They just sent it

Students receive multiple financial aid emails during strike

After being told not to attend classes by many professors the night before, students awoke Monday, Aug. 27 to a financial aid notice from the university requiring them to participate in their classes.

The email states that “NOT participating in courses may result in reductions to, or cancelation of federal financial aid, including Pell Grant, Direct subsidized and unsubsidized loans and other Title IV aid.” It goes on to say that professors are now required to report “initial participation” in classes and students who do not intend to participate should drop their classes so their financial aid is calculated correctly and failure to do so could result in a cancelation or reduction of financial aid. Director of Financial Aid Heidi Wisby said initial participation
emails were not related to the strike that happened Monday, and if she could have stopped them from going out, she would have.

“I wish I could have pulled it because I do think it confused people,” Wisby said. “But for us, it’s a combination of last-minute decisions on their part, schedule has it going out before the 8 a.m. classes start, it’s got to be going out anyway. If I had the time I would have pulled it
for everybody until I knew what I could tell you that was accurate.”

Wisby said that the federal government requires that certain emails get sent to students for compliance reasons, and she has over 100 emails throughout the year scheduled to go out at certain times. “You’ve got pluses and minuses to the technology and the plus for the scheduler for me is that I know they’re going out, I know they’re documented, I know they’re on time. If I did it manually, I could avoid this type of thing…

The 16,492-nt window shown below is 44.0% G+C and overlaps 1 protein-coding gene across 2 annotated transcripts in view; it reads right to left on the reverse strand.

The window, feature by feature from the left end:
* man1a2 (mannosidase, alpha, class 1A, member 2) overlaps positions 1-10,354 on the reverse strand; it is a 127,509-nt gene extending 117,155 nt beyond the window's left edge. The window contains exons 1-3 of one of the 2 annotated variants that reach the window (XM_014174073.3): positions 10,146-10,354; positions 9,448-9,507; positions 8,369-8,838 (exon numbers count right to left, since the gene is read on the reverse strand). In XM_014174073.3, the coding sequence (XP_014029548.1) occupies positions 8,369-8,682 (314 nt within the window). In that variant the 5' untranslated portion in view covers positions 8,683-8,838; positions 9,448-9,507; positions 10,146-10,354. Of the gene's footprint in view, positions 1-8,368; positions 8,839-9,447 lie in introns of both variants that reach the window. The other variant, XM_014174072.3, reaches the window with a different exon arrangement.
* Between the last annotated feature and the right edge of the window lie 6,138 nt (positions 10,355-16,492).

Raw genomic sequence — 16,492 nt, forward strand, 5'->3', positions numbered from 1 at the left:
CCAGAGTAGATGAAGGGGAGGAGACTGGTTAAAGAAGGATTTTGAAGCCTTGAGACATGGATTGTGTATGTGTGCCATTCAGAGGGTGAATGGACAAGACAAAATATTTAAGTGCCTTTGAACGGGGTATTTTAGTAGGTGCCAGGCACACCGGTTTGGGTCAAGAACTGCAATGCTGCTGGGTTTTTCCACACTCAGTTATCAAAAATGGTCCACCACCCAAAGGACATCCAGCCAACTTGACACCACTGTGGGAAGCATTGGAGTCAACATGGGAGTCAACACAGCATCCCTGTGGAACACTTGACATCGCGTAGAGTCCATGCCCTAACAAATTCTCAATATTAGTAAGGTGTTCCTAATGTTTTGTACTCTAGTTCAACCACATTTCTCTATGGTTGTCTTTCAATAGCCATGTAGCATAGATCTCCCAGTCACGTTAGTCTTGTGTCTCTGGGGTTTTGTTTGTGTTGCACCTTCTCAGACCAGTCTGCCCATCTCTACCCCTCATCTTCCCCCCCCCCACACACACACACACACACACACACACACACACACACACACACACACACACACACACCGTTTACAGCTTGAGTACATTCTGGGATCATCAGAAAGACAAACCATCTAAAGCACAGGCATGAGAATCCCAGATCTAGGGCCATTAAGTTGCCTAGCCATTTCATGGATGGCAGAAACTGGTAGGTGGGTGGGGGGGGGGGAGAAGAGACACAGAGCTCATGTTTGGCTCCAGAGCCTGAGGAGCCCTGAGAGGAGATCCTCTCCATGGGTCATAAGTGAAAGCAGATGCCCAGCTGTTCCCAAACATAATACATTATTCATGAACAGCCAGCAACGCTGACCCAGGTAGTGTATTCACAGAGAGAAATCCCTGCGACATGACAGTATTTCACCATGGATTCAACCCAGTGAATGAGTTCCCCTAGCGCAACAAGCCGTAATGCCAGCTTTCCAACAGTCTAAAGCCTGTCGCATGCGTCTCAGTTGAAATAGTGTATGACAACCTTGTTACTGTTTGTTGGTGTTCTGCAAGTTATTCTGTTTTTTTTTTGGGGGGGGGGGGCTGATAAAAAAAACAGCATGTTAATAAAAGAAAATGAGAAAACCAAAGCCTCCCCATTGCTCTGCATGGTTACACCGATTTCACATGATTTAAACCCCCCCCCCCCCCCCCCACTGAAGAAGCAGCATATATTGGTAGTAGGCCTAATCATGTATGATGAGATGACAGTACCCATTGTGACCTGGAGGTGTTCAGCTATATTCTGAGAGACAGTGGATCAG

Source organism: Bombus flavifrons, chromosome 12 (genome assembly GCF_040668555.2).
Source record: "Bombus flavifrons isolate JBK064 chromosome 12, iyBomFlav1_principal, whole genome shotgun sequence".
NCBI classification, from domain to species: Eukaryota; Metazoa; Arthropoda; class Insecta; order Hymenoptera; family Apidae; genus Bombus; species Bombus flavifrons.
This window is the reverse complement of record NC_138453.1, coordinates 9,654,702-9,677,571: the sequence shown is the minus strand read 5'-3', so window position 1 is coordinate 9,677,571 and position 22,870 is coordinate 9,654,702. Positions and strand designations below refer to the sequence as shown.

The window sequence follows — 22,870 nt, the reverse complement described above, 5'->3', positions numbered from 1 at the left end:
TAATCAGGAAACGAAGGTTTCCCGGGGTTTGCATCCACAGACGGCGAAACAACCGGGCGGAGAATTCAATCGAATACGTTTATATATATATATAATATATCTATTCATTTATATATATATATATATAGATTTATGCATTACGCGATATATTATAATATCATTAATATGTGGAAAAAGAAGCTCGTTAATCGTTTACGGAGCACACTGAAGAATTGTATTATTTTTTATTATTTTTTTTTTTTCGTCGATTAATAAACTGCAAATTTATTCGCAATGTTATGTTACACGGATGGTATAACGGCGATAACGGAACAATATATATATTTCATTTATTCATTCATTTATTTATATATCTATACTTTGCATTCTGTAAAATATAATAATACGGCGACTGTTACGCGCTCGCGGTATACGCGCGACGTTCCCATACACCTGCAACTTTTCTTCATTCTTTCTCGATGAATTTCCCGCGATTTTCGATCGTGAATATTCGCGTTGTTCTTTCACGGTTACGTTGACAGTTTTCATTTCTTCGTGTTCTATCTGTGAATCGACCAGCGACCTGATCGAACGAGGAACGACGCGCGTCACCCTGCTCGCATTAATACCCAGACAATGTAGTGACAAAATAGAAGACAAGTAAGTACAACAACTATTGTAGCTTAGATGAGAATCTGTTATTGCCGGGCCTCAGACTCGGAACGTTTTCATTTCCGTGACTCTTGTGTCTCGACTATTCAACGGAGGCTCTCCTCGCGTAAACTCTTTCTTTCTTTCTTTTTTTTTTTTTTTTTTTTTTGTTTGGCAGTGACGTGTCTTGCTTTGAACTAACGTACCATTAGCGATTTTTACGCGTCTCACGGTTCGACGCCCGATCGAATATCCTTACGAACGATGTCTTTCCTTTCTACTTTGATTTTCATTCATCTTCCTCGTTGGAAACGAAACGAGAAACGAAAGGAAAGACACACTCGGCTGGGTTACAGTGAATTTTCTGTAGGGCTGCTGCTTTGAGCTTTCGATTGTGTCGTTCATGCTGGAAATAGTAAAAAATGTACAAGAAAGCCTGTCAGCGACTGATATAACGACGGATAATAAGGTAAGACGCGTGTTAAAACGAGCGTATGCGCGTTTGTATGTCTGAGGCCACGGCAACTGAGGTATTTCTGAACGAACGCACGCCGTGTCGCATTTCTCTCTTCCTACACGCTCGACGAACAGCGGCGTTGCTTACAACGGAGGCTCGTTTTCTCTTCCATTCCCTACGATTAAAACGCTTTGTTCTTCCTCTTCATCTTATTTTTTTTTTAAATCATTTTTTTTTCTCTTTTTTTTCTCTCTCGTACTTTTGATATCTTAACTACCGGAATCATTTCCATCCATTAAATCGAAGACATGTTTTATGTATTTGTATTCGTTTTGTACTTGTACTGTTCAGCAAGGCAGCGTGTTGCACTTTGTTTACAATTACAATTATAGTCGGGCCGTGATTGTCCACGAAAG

but I’m probably going to miss emails, documentation and timing,” Wisby said. “So, we kind of have to make that decision, but still we want to avoid sending anything to students that’s going to panic them, especially when it’s something beyond their control.”

Ferris music entertainment and business management freshman Jada Smiley said the emails were confusing to get on the first day of classes.
“Those were days that some of my classes were canceled so I was thinking maybe they’re taking attendance and I’m supposed to be there. I was a little nervous and…I don’t want my money affected by [professors] not being there and me not being there,” Smiley said. “It was a little
terrifying, I was talking to my mom, like am I supposed to do something? And it was just confusing.”

Wisby said that initial participation is not based on the first day of classes. Professors have a deadline to report student participation in their classes; this year, that date is Sept. 5.

“I give you guys as long as I can, but I don’t want to delay you, either,” Wisby said. “If I wait for the late starters to show up before I cut people off or make adjustments, then I have to delay you and you’re going [to class].” Wisby said she pushed back the deadline a day to compensate for the day the professors were on strike. If you have questions regarding financial aid, visit the Financial Aid Office in the Timme Center or call them at (231) 591- 2110.